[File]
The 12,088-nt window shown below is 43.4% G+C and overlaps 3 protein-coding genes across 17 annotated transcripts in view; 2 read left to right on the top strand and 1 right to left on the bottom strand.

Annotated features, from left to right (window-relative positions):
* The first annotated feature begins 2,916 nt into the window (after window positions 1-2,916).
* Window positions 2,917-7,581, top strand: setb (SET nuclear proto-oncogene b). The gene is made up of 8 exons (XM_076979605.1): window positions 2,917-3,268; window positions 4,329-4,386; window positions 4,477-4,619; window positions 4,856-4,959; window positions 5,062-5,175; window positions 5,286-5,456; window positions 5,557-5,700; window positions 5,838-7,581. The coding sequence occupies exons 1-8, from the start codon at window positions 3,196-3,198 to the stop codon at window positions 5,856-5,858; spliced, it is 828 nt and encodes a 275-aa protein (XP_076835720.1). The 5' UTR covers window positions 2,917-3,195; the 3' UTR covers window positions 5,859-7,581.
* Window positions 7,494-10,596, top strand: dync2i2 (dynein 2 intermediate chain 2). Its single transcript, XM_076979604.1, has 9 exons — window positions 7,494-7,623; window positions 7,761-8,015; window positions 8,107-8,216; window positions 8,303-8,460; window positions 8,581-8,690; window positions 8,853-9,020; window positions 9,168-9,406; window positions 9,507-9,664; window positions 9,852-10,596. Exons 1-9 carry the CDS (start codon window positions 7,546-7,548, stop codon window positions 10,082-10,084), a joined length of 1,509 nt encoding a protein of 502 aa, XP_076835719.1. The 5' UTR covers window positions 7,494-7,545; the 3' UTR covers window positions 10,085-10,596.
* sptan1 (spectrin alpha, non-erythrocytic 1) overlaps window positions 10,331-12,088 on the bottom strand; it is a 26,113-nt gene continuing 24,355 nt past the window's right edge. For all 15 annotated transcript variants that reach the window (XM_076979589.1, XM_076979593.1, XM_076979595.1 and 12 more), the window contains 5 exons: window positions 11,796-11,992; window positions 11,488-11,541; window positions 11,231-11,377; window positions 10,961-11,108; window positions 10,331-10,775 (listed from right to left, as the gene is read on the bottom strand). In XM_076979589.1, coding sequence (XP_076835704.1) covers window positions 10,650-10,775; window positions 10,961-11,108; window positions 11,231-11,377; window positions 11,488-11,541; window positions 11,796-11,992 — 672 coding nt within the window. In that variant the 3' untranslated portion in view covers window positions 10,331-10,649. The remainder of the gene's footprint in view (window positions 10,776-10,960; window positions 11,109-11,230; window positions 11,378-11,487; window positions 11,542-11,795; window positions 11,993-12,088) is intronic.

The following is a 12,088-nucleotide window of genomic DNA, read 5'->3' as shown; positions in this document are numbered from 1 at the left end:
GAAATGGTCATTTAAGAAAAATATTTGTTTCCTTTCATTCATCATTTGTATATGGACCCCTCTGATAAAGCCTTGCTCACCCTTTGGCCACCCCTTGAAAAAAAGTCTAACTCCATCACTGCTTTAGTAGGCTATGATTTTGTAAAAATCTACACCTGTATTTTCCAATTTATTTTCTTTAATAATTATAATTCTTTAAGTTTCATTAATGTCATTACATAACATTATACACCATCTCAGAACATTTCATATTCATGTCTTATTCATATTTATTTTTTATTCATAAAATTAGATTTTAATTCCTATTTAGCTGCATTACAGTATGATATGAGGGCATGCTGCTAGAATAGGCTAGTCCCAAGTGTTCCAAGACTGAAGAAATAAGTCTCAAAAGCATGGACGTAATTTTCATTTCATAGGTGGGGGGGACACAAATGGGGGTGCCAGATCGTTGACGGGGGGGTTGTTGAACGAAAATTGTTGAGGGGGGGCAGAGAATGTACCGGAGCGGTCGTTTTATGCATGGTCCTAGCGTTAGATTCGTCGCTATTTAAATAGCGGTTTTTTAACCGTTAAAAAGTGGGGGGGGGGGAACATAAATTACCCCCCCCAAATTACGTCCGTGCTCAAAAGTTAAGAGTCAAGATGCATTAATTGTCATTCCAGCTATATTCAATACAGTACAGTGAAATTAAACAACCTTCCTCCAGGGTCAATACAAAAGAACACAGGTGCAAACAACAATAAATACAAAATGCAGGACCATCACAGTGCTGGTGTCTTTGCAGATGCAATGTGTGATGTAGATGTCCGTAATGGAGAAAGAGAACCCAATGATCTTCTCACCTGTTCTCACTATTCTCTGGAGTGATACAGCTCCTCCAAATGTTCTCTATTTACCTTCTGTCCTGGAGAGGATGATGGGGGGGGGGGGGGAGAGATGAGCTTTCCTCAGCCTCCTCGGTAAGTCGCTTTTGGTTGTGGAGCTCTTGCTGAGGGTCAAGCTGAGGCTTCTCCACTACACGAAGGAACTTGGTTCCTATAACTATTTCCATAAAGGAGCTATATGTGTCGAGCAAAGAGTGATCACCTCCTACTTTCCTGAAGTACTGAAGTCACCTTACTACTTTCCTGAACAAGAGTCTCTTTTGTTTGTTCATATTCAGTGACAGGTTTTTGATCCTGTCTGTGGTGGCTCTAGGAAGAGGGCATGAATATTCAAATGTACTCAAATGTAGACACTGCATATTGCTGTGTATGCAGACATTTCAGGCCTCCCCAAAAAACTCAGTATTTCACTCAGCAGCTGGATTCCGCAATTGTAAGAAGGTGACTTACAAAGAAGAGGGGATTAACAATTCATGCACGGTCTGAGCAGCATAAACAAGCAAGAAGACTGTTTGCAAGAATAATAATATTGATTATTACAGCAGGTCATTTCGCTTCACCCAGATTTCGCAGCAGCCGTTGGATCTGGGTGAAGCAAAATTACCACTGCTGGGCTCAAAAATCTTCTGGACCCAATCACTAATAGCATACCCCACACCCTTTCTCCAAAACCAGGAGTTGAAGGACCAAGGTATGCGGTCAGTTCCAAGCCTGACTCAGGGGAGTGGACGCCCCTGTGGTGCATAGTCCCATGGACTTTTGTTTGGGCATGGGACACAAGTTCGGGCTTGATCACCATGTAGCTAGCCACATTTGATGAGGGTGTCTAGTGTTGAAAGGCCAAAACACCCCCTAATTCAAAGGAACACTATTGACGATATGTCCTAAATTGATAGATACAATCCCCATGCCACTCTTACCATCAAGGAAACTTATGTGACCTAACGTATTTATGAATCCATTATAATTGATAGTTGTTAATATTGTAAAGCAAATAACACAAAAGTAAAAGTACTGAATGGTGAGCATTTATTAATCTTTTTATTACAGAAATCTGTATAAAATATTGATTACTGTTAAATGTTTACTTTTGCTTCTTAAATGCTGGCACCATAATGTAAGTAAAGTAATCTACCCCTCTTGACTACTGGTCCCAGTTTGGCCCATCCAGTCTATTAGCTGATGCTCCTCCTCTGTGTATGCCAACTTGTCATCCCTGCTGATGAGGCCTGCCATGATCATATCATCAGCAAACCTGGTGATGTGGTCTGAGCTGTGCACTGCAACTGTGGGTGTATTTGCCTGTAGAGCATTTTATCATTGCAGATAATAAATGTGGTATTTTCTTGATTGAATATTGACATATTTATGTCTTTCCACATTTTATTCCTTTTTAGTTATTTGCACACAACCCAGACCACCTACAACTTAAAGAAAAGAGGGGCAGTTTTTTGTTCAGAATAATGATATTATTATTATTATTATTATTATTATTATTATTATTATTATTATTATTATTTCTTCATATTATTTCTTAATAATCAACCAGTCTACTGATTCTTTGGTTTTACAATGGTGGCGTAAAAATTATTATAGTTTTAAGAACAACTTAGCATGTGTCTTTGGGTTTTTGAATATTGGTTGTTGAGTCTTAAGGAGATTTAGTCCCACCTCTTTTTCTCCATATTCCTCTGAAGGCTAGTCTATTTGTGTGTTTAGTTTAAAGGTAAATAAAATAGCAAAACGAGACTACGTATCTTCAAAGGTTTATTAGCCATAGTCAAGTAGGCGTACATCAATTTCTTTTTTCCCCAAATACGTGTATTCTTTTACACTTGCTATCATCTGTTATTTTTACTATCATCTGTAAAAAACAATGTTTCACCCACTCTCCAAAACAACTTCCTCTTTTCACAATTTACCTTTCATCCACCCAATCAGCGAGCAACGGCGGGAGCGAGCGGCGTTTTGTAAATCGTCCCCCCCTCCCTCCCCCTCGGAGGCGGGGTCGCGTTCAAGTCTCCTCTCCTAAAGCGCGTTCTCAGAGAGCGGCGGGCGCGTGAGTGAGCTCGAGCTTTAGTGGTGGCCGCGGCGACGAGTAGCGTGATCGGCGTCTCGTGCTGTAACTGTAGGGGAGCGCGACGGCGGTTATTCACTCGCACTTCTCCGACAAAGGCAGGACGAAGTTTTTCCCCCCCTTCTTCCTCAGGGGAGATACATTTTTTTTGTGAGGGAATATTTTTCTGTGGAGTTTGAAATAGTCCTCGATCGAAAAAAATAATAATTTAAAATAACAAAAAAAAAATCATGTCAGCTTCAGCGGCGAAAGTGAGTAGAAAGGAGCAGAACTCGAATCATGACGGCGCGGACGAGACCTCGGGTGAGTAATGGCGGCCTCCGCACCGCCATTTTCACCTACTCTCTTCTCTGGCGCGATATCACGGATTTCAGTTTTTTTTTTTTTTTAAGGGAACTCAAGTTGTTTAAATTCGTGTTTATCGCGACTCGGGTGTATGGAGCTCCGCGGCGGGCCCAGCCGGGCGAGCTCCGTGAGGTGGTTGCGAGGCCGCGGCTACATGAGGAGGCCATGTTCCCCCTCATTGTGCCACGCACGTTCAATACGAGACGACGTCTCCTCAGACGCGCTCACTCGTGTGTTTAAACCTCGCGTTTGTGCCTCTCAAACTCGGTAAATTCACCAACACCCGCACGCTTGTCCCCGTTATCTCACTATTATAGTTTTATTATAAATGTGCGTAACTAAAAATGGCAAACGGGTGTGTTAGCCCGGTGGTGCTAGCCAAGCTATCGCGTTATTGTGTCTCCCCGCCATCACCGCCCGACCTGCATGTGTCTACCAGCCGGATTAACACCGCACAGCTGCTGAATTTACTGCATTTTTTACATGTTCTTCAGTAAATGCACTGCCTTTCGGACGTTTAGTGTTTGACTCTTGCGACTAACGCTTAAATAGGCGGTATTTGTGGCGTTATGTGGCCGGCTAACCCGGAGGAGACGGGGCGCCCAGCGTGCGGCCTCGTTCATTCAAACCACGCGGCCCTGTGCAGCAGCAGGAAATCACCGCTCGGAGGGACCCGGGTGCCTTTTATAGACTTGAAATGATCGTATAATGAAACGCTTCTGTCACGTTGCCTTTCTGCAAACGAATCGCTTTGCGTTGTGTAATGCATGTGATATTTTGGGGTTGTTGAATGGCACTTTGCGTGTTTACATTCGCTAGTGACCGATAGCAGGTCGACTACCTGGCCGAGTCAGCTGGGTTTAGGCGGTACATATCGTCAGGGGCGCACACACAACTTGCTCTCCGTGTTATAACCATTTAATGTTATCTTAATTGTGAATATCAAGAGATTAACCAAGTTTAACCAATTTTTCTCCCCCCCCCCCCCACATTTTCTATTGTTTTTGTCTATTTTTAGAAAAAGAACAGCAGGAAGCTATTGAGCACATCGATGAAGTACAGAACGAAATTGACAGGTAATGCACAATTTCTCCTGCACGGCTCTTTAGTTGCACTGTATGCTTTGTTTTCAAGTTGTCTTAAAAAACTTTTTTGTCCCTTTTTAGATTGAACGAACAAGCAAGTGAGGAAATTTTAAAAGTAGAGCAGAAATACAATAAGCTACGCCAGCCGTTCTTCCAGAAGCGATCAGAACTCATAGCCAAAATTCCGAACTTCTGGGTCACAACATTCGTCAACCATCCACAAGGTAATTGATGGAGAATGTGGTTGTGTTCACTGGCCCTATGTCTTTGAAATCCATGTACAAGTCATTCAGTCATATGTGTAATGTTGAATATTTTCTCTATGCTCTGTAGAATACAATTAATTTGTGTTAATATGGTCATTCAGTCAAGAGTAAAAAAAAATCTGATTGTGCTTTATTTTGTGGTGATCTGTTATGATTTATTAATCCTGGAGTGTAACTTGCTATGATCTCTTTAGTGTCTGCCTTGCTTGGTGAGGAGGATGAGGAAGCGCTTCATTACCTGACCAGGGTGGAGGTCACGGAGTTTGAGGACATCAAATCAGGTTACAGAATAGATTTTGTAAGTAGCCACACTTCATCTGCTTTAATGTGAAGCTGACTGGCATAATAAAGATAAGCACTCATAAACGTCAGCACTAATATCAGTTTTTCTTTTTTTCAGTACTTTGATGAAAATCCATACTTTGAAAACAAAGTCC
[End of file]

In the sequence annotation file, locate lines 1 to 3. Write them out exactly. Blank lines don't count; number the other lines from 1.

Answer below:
The 12,088-nt window shown below is 43.4% G+C and overlaps 3 protein-coding genes across 17 annotated transcripts in view; 2 read left to right on the top strand and 1 right to left on the bottom strand.

Annotated features, from left to right (window-relative positions):
* The first annotated feature begins 2,916 nt into the window (after window positions 1-2,916).